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Stafford Hospital's future revealed

Source BBC News@ tienganhvui.com


Stafford Hospital in February 2013A public inquiry was triggered at Stafford Hospital after a higher than expected number of deaths at the trust



A report by administrators running the scandal-hit Stafford Hospital into the future of services there will be published later.


The Mid Staffordshire NHS Trust went into administration on 16 April after a report concluded it was not "clinically or financially sustainable".


A public inquiry, led by Robert Francis QC, was triggered by a higher than expected number of deaths at the trust.


The Trust Special Administrators' (TSA) report will be published at 14:00 BST.


The administrators were initially given 45 days to design new patient services, but health regulator Monitor granted them an extra 30 days.


The consultation on the draft report will start on 6 August and end on 1 October.


'Fragile offering'

Conservative-controlled Staffordshire County Council, which took on the public health remit in April, said a single trust should be created to provide health and social care for Staffordshire.


Campaigners demonstrating in Stafford in April to keep major health services at the hospitalCampaigners demonstrated in April to keep major health services at the hospital


Council leader Philip Atkins said: "Instead of looking to break up an already fragile offering we need to look at creating a stronger, single Staffordshire NHS Trust offering integrated health and social care as a basis for a sustainable NHS."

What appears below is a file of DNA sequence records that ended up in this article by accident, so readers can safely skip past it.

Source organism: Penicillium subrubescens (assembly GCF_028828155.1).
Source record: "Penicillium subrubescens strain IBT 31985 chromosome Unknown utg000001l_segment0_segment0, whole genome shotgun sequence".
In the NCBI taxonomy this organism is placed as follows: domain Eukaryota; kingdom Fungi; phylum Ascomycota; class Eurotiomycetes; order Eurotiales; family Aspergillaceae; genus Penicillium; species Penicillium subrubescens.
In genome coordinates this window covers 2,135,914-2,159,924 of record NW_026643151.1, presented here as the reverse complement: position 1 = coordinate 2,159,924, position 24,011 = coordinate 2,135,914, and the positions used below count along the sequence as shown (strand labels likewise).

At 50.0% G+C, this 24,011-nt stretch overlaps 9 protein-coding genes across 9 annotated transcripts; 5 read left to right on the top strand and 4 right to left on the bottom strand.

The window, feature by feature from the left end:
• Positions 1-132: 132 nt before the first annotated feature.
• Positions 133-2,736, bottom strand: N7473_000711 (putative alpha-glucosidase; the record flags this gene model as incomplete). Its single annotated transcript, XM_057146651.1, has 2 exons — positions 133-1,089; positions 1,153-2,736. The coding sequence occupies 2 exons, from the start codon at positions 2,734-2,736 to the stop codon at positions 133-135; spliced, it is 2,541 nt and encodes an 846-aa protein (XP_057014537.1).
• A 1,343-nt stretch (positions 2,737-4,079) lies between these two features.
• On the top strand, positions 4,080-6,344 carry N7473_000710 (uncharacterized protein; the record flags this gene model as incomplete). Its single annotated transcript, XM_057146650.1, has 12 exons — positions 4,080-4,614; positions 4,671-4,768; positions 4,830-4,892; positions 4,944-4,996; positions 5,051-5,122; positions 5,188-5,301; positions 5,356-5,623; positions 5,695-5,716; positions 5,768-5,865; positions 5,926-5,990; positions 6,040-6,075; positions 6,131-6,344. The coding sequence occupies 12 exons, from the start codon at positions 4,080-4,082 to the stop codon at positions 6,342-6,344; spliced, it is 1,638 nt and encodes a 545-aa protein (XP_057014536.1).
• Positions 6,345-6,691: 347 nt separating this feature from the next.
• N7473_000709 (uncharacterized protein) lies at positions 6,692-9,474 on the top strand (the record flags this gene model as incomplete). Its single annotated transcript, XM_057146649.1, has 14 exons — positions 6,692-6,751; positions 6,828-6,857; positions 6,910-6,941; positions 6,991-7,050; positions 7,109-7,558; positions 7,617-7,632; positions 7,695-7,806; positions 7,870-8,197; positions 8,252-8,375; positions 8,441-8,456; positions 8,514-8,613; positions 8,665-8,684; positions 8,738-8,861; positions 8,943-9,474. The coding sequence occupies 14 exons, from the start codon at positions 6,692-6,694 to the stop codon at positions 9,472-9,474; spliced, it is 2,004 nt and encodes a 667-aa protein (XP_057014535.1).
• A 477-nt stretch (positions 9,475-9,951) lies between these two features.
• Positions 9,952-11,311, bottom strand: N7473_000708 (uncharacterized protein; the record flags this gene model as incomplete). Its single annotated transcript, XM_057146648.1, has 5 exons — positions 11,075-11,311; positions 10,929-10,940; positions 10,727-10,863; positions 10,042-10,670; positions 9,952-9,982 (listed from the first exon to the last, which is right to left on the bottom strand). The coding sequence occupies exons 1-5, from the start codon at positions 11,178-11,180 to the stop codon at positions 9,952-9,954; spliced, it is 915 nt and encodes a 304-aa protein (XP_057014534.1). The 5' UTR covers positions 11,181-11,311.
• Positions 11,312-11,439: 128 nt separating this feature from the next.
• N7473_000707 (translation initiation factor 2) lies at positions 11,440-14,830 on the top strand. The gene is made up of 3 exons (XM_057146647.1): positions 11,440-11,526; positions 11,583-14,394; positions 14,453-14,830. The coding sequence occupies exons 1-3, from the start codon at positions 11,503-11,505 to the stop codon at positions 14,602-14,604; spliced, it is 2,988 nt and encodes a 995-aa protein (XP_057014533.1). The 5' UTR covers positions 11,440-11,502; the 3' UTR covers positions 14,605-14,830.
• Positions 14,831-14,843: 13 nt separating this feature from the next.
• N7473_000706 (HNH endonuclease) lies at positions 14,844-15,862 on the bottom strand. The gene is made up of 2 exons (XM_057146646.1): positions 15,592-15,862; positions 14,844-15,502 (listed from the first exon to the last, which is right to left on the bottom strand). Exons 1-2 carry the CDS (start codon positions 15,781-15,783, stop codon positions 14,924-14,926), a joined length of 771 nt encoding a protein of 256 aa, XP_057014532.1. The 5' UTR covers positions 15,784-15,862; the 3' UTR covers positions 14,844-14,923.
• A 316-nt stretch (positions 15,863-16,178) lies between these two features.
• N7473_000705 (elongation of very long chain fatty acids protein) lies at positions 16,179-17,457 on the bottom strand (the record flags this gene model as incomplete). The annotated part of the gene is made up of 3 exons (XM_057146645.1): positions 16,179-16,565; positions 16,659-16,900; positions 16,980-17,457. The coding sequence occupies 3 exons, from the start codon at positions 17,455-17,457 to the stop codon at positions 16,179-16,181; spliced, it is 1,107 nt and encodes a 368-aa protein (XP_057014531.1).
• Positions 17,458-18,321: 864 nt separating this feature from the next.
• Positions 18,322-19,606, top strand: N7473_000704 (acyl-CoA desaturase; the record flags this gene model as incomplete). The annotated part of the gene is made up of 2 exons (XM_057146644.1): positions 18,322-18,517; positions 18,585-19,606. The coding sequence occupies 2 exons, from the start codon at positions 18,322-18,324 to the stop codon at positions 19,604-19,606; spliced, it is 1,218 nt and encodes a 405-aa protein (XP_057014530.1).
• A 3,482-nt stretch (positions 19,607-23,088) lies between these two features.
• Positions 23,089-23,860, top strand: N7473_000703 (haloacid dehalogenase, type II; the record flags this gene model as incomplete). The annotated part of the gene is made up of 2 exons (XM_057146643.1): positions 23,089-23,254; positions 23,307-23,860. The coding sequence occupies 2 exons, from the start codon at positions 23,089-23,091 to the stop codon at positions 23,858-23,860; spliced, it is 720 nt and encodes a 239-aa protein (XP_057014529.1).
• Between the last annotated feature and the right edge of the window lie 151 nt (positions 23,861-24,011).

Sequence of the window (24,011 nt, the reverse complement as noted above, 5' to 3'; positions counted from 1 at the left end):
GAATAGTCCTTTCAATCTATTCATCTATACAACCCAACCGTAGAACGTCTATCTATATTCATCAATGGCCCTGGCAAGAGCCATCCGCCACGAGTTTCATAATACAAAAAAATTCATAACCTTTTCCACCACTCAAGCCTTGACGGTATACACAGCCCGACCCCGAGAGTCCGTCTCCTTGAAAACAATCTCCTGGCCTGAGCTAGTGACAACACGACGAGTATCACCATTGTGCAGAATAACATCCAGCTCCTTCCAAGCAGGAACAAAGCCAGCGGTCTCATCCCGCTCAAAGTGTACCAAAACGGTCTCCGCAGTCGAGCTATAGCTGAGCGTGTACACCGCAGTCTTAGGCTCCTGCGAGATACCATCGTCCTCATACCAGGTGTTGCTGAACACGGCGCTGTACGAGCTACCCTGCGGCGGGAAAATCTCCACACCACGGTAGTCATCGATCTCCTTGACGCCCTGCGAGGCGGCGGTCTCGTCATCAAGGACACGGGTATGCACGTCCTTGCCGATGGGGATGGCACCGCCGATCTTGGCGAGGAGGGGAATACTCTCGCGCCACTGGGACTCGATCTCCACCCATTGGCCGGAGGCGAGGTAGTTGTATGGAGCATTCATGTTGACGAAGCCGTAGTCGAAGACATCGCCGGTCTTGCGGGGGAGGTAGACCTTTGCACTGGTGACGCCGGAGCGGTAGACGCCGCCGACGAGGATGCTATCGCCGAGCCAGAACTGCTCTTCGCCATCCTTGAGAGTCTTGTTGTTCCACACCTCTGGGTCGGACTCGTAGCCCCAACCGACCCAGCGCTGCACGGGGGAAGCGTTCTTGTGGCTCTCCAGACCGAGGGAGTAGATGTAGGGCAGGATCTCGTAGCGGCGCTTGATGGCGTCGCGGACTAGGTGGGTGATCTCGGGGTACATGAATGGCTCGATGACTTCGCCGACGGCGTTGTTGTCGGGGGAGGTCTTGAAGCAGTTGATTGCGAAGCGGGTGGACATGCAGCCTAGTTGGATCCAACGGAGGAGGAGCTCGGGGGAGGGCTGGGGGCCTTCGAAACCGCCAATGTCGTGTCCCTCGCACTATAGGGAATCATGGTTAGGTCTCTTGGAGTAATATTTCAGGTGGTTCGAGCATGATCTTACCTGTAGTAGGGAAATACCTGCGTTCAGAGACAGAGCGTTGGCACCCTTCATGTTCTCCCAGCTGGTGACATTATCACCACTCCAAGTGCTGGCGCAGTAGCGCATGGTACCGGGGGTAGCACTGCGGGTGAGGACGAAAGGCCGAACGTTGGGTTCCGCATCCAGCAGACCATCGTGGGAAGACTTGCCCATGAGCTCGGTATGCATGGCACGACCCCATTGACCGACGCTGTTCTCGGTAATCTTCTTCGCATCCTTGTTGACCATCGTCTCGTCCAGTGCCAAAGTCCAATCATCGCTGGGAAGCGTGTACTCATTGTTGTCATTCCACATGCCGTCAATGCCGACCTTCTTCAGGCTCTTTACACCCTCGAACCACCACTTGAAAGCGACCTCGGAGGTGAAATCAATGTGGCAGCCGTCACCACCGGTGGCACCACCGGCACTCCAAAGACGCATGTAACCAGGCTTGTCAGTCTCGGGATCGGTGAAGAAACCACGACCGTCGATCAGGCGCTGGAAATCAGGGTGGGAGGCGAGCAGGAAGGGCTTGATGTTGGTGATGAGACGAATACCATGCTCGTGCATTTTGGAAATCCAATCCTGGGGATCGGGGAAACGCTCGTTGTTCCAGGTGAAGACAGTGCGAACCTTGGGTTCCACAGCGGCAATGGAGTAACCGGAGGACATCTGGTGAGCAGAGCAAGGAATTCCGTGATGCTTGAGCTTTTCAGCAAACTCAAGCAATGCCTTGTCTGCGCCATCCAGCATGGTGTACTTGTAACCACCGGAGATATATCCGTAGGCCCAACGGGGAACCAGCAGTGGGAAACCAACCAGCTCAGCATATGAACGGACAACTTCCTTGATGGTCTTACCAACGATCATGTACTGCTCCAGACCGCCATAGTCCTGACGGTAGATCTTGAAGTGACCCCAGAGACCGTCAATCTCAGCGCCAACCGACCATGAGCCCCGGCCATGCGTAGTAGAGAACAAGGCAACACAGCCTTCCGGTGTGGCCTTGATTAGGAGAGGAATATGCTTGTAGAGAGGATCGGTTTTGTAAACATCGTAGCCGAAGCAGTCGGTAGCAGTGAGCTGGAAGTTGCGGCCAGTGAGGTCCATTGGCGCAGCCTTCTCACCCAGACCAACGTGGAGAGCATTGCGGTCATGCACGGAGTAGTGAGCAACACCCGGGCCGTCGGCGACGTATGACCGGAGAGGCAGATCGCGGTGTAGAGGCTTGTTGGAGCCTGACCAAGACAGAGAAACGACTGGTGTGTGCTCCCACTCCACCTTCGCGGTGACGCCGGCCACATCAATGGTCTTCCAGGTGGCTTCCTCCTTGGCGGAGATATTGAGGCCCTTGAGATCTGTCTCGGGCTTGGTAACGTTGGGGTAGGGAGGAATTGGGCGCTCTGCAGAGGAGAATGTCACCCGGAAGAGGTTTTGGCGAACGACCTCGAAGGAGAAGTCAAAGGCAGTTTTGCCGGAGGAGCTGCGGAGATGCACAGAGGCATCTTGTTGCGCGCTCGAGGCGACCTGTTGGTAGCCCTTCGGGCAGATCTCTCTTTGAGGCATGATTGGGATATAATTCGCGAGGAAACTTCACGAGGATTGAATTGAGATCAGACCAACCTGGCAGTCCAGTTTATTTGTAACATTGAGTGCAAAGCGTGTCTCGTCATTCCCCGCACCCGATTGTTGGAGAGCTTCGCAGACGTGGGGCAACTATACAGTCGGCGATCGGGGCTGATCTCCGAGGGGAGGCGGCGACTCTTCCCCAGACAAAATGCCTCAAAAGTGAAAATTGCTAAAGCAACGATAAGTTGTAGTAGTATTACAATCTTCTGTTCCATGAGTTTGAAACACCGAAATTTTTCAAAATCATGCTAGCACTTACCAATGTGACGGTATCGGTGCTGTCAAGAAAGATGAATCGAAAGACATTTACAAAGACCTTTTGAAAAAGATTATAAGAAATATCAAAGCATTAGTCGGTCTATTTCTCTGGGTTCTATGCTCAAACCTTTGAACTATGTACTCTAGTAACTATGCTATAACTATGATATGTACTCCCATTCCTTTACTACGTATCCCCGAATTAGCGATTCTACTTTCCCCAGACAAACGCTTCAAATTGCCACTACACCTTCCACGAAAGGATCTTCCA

The Mid Staffordshire trust, which also runs Cannock Chase Hospital, was the first NHS foundation trust to be put into administration.


Mr Francis's inquiry, into one of the biggest scandals in the history of the NHS, looked at why the problems at Stafford Hospital, where hundreds of needless deaths were caused by abuse and neglect in 2005-08, was not picked up earlier.


The report concluded patients had been "betrayed" because the NHS put corporate self-interest ahead of patients.


It argued for "fundamental change" in the culture of the NHS to make sure patients were put first.



"Practically ignored by nurses"


Find out more about the victims of the Stafford Hospital scandal




The inquiry ran for a year between 2010 and 2011, and took evidence from more than 160 witnesses over 139 days, at a cost of £13m.


The findings of the Francis Report prompted a separate review of 14 NHS hospitals in England with high mortality rates.


As a result of that review, 11 of the hospitals were placed in "special measures" for "fundamental breaches of care".


On Thursday 25 July, two Stafford Hospital nurses who falsified A&E discharge times were struck off the nursing register.


The Nursing and Midwifery Council panel found that Tracey-Ann White and Sharon Turner had brought their profession into serious disrepute.


On Tuesday 23 July, it was announced the director of nursing at the hospital, Colin Ovington, was to leave and become the new chief nurse of Sandwell and West Birmingham Hospitals NHS Trust.


He was recruited in 2010 to help improve the quality of care at the Mid Staffordshire trust.


Sandwell and West Birmingham Hospitals NHS Trust, which runs Sandwell Hospital and City Hospital in Birmingham, has said Mr Ovington was expecting to take up his new post later this year.





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